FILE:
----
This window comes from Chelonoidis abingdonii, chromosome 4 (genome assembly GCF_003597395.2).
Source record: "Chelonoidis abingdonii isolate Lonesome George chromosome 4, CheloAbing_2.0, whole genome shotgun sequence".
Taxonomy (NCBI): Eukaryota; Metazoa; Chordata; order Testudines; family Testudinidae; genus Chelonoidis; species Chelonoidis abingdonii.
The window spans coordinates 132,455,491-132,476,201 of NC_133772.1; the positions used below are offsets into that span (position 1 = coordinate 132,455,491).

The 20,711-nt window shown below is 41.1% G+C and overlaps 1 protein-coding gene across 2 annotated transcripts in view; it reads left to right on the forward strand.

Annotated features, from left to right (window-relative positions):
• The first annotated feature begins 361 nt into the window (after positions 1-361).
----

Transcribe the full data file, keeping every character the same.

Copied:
This window comes from Chelonoidis abingdonii, chromosome 4 (genome assembly GCF_003597395.2).
Source record: "Chelonoidis abingdonii isolate Lonesome George chromosome 4, CheloAbing_2.0, whole genome shotgun sequence".
Taxonomy (NCBI): Eukaryota; Metazoa; Chordata; order Testudines; family Testudinidae; genus Chelonoidis; species Chelonoidis abingdonii.
The window spans coordinates 132,455,491-132,476,201 of NC_133772.1; the positions used below are offsets into that span (position 1 = coordinate 132,455,491).

The 20,711-nt window shown below is 41.1% G+C and overlaps 1 protein-coding gene across 2 annotated transcripts in view; it reads left to right on the forward strand.

Annotated features, from left to right (window-relative positions):
• The first annotated feature begins 361 nt into the window (after positions 1-361).